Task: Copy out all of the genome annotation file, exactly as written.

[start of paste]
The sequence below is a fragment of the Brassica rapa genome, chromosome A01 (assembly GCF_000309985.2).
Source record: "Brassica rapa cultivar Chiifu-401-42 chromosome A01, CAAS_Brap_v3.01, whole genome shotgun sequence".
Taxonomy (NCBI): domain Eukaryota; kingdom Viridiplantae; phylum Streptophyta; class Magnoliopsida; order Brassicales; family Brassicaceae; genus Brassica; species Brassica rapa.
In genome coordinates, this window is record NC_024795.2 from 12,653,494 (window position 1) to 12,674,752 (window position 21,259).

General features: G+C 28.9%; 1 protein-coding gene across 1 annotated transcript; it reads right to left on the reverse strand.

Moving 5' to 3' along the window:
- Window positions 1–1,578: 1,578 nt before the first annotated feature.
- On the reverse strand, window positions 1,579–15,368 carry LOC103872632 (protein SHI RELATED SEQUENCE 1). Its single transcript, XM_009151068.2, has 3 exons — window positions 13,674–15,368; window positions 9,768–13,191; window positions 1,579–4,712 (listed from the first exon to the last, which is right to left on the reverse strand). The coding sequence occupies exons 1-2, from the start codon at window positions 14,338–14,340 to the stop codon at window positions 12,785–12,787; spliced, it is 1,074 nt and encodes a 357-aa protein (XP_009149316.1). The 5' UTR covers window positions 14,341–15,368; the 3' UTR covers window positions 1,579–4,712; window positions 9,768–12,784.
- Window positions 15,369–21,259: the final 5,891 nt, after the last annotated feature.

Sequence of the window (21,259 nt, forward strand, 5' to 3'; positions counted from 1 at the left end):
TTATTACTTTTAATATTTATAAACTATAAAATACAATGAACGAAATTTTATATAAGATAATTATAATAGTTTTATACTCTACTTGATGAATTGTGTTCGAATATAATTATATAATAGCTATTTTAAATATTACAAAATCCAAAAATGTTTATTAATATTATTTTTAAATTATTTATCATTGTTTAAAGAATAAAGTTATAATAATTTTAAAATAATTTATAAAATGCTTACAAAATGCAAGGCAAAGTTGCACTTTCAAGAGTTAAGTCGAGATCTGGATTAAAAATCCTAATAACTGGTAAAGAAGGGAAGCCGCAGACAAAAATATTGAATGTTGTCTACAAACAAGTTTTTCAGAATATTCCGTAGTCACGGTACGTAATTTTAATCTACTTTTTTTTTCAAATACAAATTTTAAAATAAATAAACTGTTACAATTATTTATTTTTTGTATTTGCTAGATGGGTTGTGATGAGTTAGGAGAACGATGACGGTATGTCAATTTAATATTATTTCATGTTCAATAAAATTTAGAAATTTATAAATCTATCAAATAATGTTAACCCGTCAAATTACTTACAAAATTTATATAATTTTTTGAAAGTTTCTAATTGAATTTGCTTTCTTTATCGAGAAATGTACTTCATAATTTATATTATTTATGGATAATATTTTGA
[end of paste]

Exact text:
The sequence below is a fragment of the Brassica rapa genome, chromosome A01 (assembly GCF_000309985.2).
Source record: "Brassica rapa cultivar Chiifu-401-42 chromosome A01, CAAS_Brap_v3.01, whole genome shotgun sequence".
Taxonomy (NCBI): domain Eukaryota; kingdom Viridiplantae; phylum Streptophyta; class Magnoliopsida; order Brassicales; family Brassicaceae; genus Brassica; species Brassica rapa.
In genome coordinates, this window is record NC_024795.2 from 12,653,494 (window position 1) to 12,674,752 (window position 21,259).

General features: G+C 28.9%; 1 protein-coding gene across 1 annotated transcript; it reads right to left on the reverse strand.

Moving 5' to 3' along the window:
- Window positions 1–1,578: 1,578 nt before the first annotated feature.
- On the reverse strand, window positions 1,579–15,368 carry LOC103872632 (protein SHI RELATED SEQUENCE 1). Its single transcript, XM_009151068.2, has 3 exons — window positions 13,674–15,368; window positions 9,768–13,191; window positions 1,579–4,712 (listed from the first exon to the last, which is right to left on the reverse strand). The coding sequence occupies exons 1-2, from the start codon at window positions 14,338–14,340 to the stop codon at window positions 12,785–12,787; spliced, it is 1,074 nt and encodes a 357-aa protein (XP_009149316.1). The 5' UTR covers window positions 14,341–15,368; the 3' UTR covers window positions 1,579–4,712; window positions 9,768–12,784.
- Window positions 15,369–21,259: the final 5,891 nt, after the last annotated feature.

Sequence of the window (21,259 nt, forward strand, 5' to 3'; positions counted from 1 at the left end):
TTATTACTTTTAATATTTATAAACTATAAAATACAATGAACGAAATTTTATATAAGATAATTATAATAGTTTTATACTCTACTTGATGAATTGTGTTCGAATATAATTATATAATAGCTATTTTAAATATTACAAAATCCAAAAATGTTTATTAATATTATTTTTAAATTATTTATCATTGTTTAAAGAATAAAGTTATAATAATTTTAAAATAATTTATAAAATGCTTACAAAATGCAAGGCAAAGTTGCACTTTCAAGAGTTAAGTCGAGATCTGGATTAAAAATCCTAATAACTGGTAAAGAAGGGAAGCCGCAGACAAAAATATTGAATGTTGTCTACAAACAAGTTTTTCAGAATATTCCGTAGTCACGGTACGTAATTTTAATCTACTTTTTTTTTCAAATACAAATTTTAAAATAAATAAACTGTTACAATTATTTATTTTTTGTATTTGCTAGATGGGTTGTGATGAGTTAGGAGAACGATGACGGTATGTCAATTTAATATTATTTCATGTTCAATAAAATTTAGAAATTTATAAATCTATCAAATAATGTTAACCCGTCAAATTACTTACAAAATTTATATAATTTTTTGAAAGTTTCTAATTGAATTTGCTTTCTTTATCGAGAAATGTACTTCATAATTTATATTATTTATGGATAATATTTTGA